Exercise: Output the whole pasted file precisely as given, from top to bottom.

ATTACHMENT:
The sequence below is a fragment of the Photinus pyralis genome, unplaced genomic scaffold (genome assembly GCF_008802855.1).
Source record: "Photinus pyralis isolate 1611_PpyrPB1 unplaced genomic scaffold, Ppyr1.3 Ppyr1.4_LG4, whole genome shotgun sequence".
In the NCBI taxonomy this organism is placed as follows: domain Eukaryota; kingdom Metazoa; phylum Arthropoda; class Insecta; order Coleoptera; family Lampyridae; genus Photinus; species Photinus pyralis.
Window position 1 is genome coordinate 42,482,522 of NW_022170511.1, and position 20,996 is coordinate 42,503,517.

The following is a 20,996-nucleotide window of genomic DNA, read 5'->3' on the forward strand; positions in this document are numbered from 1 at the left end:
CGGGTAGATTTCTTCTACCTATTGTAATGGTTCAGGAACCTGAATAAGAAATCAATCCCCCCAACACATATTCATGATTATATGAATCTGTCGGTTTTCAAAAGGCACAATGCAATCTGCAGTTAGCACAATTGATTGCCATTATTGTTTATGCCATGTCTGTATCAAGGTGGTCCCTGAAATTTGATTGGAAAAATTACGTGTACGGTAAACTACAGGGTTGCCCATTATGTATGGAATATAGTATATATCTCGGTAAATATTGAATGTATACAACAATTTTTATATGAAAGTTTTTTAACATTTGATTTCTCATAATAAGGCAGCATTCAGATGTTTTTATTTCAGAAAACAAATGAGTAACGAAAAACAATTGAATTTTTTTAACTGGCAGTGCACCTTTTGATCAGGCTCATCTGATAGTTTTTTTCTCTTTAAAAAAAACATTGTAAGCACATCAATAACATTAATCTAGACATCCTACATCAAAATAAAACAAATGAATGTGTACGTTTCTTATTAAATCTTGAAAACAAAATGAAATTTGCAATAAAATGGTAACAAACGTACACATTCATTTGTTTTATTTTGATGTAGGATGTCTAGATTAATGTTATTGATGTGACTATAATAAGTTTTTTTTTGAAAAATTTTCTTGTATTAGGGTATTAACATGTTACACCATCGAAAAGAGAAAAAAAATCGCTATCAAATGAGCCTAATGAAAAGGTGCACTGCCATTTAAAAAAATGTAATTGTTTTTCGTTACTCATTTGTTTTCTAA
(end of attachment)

The sequence below is a fragment of the Photinus pyralis genome, unplaced genomic scaffold (genome assembly GCF_008802855.1).
Source record: "Photinus pyralis isolate 1611_PpyrPB1 unplaced genomic scaffold, Ppyr1.3 Ppyr1.4_LG4, whole genome shotgun sequence".
In the NCBI taxonomy this organism is placed as follows: domain Eukaryota; kingdom Metazoa; phylum Arthropoda; class Insecta; order Coleoptera; family Lampyridae; genus Photinus; species Photinus pyralis.
Window position 1 is genome coordinate 42,482,522 of NW_022170511.1, and position 20,996 is coordinate 42,503,517.

The following is a 20,996-nucleotide window of genomic DNA, read 5'->3' on the forward strand; positions in this document are numbered from 1 at the left end:
CGGGTAGATTTCTTCTACCTATTGTAATGGTTCAGGAACCTGAATAAGAAATCAATCCCCCCAACACATATTCATGATTATATGAATCTGTCGGTTTTCAAAAGGCACAATGCAATCTGCAGTTAGCACAATTGATTGCCATTATTGTTTATGCCATGTCTGTATCAAGGTGGTCCCTGAAATTTGATTGGAAAAATTACGTGTACGGTAAACTACAGGGTTGCCCATTATGTATGGAATATAGTATATATCTCGGTAAATATTGAATGTATACAACAATTTTTATATGAAAGTTTTTTAACATTTGATTTCTCATAATAAGGCAGCATTCAGATGTTTTTATTTCAGAAAACAAATGAGTAACGAAAAACAATTGAATTTTTTTAACTGGCAGTGCACCTTTTGATCAGGCTCATCTGATAGTTTTTTTCTCTTTAAAAAAAACATTGTAAGCACATCAATAACATTAATCTAGACATCCTACATCAAAATAAAACAAATGAATGTGTACGTTTCTTATTAAATCTTGAAAACAAAATGAAATTTGCAATAAAATGGTAACAAACGTACACATTCATTTGTTTTATTTTGATGTAGGATGTCTAGATTAATGTTATTGATGTGACTATAATAAGTTTTTTTTTGAAAAATTTTCTTGTATTAGGGTATTAACATGTTACACCATCGAAAAGAGAAAAAAAATCGCTATCAAATGAGCCTAATGAAAAGGTGCACTGCCATTTAAAAAAATGTAATTGTTTTTCGTTACTCATTTGTTTTCTAA